You paint a pretty bleak picture of a middle-class squeeze. Are things really all that bad out there?
I'm not painting a bleak picture at all. I'm very optimistic. The pessimism is at 1600 Pennsylvania Ave., where they tell you the best we can do is lose 1.9 million jobs over four years. You guys think that's great? Come on, folks. I think we can do better. I'm not the one saying how tough it is out there -- it's Americans who are telling me, in places like Iowa and Wisconsin and Ohio.
The deal you are offering voters seems straightforward -- more affordable health care and more money for schools, financed by higher taxes on the rich.
It's going to be financed by rolling back [cuts for families earning more than $200,000]. I'm not going to tax the wealthy. There are pejoratives in the phrasing.
Are you sure repeal will get you all the money you need?
Yes, I am absolutely positive it is really there.
And what about deficit reduction?
I am absolutely committed to it.... Why is Warren Buffett supporting me? Why is Barry Diller supporting me? Why [are] Steve Jobs and Lee Iacocca supporting me? It's because they know I can restore fiscal responsibility.
Both you and President Bush propose to cut the deficit in half over four years -- what's the difference?
But he doesn't! He has $6 trillion in proposals and initiatives that are not paid for. I don't. I've showed you the loopholes I would close. Show me any loophole George Bush has talked about closing. I mean, the Bush talk on this is fantasyland, folks.... He told you we weren't going to have a deficit, we could afford the tax cuts. That was the biggest B.S. I've ever heard in my life. We went straight into deficit.
So you believe that just by rolling back tax cuts for top-end taxpayers, you can fund a health plan and deficit reduction?
Yes -- absolutely. Let me be very clear: I like low marginal rates. I fought to get low marginal rates. I voted for going down to the 28% and 14% brackets [in 1986]. I am not going to raise marginal rates -- ever -- above the rates we had under Bill Clinton.
Under your plan, upper-income individuals also lose their tax cuts for capital gains and dividends. Won't that hurt investment?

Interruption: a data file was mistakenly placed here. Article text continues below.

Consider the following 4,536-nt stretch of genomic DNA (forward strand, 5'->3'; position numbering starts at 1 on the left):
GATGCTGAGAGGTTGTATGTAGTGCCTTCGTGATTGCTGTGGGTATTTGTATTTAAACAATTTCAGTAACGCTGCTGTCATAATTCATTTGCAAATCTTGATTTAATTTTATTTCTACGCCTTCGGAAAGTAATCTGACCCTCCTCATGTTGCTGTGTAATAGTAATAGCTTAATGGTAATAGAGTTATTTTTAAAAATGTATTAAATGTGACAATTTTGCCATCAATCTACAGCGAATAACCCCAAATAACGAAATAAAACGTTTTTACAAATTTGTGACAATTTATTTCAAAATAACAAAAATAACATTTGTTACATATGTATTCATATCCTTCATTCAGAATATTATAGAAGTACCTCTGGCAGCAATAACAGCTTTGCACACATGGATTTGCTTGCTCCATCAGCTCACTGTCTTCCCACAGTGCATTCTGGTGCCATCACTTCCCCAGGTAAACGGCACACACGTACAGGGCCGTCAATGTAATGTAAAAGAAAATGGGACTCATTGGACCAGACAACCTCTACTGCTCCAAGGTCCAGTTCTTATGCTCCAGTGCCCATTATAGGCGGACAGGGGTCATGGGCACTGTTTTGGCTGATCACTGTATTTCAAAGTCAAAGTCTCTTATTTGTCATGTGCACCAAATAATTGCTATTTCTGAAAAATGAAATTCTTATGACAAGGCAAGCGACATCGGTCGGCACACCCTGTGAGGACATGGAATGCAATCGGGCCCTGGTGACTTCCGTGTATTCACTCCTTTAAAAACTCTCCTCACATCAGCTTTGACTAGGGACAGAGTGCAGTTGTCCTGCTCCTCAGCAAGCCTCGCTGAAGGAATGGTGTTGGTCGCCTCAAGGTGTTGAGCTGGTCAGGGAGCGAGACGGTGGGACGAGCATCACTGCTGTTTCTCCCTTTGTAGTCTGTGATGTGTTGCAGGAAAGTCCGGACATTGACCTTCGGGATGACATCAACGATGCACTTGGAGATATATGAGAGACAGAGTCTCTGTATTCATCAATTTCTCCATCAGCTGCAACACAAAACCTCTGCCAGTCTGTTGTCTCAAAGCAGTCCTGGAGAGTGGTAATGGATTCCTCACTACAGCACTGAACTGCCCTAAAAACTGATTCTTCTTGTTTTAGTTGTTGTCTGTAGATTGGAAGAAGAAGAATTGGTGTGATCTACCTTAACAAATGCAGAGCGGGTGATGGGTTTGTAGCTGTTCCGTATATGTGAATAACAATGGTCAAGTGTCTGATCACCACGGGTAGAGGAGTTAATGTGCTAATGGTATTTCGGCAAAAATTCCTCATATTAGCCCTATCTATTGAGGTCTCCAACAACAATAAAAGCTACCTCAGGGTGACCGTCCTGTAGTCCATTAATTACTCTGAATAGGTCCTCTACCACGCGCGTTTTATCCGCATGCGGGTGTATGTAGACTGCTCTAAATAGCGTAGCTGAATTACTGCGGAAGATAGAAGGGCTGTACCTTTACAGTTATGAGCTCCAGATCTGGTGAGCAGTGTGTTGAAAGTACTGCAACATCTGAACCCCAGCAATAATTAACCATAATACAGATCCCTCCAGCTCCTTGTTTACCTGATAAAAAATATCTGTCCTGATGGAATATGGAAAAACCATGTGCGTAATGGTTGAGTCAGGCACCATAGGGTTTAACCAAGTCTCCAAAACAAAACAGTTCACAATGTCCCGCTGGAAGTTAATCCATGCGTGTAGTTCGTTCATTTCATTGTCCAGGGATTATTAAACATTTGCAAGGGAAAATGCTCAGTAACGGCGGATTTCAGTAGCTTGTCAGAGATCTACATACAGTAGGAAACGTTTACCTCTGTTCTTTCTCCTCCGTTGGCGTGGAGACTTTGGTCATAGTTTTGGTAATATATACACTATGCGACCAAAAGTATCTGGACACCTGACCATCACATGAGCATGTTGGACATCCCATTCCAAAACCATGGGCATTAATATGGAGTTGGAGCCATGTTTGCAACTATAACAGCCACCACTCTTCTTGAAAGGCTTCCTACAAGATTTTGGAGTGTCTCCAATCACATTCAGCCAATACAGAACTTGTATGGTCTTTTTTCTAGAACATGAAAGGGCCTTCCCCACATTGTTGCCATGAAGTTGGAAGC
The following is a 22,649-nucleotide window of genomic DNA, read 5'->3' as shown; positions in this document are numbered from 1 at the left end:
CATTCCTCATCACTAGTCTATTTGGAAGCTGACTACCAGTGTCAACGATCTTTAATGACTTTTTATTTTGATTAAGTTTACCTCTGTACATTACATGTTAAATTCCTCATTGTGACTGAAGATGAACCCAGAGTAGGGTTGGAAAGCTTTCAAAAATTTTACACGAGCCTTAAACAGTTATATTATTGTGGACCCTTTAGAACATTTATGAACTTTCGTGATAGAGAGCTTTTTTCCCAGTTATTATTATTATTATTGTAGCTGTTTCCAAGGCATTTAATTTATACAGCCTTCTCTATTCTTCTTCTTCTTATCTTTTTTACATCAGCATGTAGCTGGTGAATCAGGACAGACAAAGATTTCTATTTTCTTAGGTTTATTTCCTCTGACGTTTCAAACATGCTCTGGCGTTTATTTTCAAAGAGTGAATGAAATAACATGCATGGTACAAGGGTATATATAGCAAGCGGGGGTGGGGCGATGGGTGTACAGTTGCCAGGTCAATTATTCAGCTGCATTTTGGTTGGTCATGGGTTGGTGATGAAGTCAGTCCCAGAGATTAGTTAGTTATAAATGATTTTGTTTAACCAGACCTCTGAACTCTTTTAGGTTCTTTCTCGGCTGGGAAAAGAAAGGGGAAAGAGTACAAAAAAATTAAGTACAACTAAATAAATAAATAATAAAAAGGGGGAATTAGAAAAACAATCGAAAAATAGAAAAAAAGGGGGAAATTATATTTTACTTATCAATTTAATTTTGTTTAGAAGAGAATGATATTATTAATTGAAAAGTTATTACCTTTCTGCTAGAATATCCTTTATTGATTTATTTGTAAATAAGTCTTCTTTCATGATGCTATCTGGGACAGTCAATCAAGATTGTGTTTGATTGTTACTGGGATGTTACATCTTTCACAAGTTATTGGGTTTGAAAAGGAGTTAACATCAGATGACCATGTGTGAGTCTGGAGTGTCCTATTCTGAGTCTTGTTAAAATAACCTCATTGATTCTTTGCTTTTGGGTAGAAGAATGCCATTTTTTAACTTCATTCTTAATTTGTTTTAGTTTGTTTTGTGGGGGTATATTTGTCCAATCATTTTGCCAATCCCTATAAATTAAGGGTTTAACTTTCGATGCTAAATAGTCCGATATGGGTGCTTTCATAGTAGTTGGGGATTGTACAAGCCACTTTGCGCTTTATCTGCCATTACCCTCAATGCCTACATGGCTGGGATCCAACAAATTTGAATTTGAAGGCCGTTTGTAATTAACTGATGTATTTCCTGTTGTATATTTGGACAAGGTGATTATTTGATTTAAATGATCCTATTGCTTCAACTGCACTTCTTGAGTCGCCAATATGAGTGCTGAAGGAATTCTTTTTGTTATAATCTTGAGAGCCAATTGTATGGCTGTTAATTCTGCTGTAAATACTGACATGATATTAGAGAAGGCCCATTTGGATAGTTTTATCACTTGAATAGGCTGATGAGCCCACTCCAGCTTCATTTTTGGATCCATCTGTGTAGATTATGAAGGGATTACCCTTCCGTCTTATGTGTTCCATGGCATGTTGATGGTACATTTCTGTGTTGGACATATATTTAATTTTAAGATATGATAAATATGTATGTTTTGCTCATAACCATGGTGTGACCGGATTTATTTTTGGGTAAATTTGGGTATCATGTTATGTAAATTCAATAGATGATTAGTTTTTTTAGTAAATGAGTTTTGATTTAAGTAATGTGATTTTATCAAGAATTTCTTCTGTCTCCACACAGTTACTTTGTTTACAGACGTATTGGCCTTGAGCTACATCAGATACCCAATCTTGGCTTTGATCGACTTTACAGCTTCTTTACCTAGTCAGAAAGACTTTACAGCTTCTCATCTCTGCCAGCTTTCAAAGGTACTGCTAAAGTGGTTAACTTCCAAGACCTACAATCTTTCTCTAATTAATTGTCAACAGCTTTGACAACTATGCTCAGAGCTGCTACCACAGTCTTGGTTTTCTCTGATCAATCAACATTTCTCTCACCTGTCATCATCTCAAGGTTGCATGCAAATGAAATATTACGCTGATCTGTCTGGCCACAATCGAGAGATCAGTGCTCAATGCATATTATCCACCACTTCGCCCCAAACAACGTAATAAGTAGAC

With all due respect, look at what happened to investment in the 1990s.
We had a tech boom.
I believe we can have a tech boom again.... [But] Bob Rubin and a lot of smart people tell me the capital-gains differential [doesn't matter much]. When you're at [a capital-gains rate of] 20%, it doesn't deter you from making millions with a new idea. So you're not going to change investment patterns.
How can you expand health-care eligibility and control costs?
Let me tell you how: You're paying for very inefficient delivery of care [today].... I put together a set of principles. I want to have the marketplace work. I want people to have choice. I don't want Washington mandates. I don't want a new bureaucracy.... What we've done is create a huge incentive for business to say: "That makes so much sense that I'm buying in." In exchange for [companies] having an early health-and-wellness program [and] for [agreeing to] pass the savings along to their employees...we're going to pick up 75% of the cost of catastrophic care. That reduces their costs and makes them more competitive.
If Congress balks at the tax changes you seek and you're short of cash for your programs, then what?
We would not be able to do as much on health care, and that is the choice in this race. George Bush wants to defend tax cuts for folks earning more than $200,000 a year. I say we can have [better] health care if we roll those back. That's your choice. And I believe if I get elected, America will have made that choice.